What depression treatments have provided the updated American guideline for treating major depressive depression?

Newer therapies, such as ketamine or esketamine, or the broader use of bright light therapy have provided updated clinical practice guidelines for treating major depressive disorder (MDD), but psilocybin and cannabis have not.

Updated Clinical Practice Guidelines (CPG) from the US Department of Veterans Affairs (VA) and Department of Defense (DoD) for managing severe depressive disorder The (MDD) includes recommendations for newer treatments, such as ketamine or esketamine, or expanded use of bright light therapy, as well as an innovative way to describe the management of major depressive disorder.

However, some therapies were considered but not included or recommended in the update, including psilocybin, hallucinogens, MDMA, and cannabis, due to a lack of evidence about safety and efficacy.

The Consumer Protection Handbook updates, first published in 2016, were published Monday at Annals of internal medicine. The Policy Manual was updated by a working group from the Department of Veterans Affairs and the Department of Defense, which conducted the literature review through which it made its recommendations. CPG also includes updated processing algorithms.

One of the major updates is how the management department is structured. In 2016, the department was named “Treatment of mild to moderate uncomplicated MDD” and “Treatment of severe, chronic or recurrent (combined) MDD.”

For consistency with current evidence and practice, the 2022 guidelines refer to “treatment of uncomplicated MDD” and “treatment of MDD that is severe or has a partial or limited response to initial therapy.”

The update released Monday also includes treatments that don’t meet the inclusion criteria or have a limited recommendation in 2016. They include:

Short Term Psychodynamic Therapy (STPP). STPP has been added to the list of psychotherapeutic approaches to treat uncomplicated MDD. The list continues to include acceptance and commitment therapy, behavioral/activation therapy, cognitive behavioral therapy, interpersonal therapy, mindfulness-based cognitive therapy, and problem-solving therapy.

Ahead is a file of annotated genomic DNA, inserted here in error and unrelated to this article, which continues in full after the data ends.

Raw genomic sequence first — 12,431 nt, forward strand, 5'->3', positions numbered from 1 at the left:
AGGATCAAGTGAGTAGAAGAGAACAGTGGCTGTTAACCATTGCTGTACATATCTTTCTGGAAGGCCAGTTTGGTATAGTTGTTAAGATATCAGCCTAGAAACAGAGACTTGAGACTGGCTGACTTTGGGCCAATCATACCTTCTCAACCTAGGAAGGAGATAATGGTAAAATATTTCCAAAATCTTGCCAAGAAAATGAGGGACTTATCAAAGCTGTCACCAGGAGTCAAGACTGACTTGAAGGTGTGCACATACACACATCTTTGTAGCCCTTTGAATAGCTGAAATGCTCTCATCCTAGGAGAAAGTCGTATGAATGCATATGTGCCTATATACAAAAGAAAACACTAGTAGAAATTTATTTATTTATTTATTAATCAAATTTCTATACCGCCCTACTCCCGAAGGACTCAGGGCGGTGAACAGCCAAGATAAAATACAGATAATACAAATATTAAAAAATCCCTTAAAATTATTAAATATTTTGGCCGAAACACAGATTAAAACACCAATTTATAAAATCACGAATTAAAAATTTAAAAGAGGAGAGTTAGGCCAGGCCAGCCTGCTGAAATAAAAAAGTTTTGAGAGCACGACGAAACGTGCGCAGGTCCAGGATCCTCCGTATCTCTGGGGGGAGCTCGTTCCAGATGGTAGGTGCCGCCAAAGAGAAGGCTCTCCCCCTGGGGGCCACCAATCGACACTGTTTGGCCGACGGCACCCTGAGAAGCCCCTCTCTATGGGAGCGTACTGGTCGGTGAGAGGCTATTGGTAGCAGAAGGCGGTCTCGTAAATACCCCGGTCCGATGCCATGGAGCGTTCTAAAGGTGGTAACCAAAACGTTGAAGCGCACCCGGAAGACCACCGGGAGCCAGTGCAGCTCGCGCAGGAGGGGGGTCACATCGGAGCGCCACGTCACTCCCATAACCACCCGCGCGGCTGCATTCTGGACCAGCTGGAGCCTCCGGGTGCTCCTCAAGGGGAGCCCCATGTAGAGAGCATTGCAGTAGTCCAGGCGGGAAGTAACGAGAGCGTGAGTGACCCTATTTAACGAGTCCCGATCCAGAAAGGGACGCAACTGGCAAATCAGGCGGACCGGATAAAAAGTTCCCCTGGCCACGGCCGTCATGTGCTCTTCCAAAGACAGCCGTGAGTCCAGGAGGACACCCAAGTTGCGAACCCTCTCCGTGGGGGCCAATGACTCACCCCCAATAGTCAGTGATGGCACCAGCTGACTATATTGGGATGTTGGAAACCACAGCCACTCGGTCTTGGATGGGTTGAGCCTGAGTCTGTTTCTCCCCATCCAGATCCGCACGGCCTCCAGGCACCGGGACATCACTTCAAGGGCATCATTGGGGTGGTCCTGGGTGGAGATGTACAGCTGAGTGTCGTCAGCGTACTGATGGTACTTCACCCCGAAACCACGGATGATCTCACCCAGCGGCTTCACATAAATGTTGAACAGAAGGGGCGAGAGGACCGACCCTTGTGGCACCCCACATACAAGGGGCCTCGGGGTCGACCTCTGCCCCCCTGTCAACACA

trazodone. Trazadone has been added to the list of drug treatments that may be considered initially or for patients who previously responded well to another drug.

Repetitive transcranial magnetic stimulation (rTMS). For patients with severe MDD or those who have had a partial or limited response to initial drug therapy, rTMS may be offered.

second generation antipsychotics. This chapter has been added to the list of treatments (including another antidepressant and switch-enhanced psychotherapy) for severe mental disorders or for those with a partial or limited response to initial treatment.

Ketamine or esketamine. The authors note that these were not recommended in 2016. Evidence now indicates that both intranasal injections of ketamine and esketamine improve symptoms of depression when at least two other trials have failed.

Bright light therapy. The updated CPG recommends bright light therapy for people with mild to moderate MDD, regardless of the time of year; A previous guideline recommended bright light therapy only for those with a seasonal pattern.

The strength of evidence for all of the above recommendations was weak.

Two interventions were not recommended, but were considered as part of the literature review. One is the use of psilocybin, hallucinogens, and other substances not approved for the treatment of MDD. Both articles raise concerns, the authors said. Treatment requires a heavy use of resources, as health care providers need to help prepare and then guide the patient through treatment, which usually lasts 8 to 12 hours. The authors said there is a “risk of psychotic events and adverse behaviors in patients who do not receive appropriate guidance throughout the treatment process.”

The working group recommends not using MDMA, cannabis, or other unapproved substances outside of clinical trials. CPG considers the strength of evidence to recommend it to be strong.

The working group also said that there was insufficient evidence either to support or oppose the use of pharmacogenomics testing as a guide for selecting antidepressants.


McQuaid JR, Buelt A, Capaldi V, et al. Managing Major Depressive Disorder: The 2022 US Department of Veterans Affairs Summary and US Department of Defense Clinical Practice Guidelines. Ann med trainee. Published online September 19, 2022. doi: 10.7326/M22-1603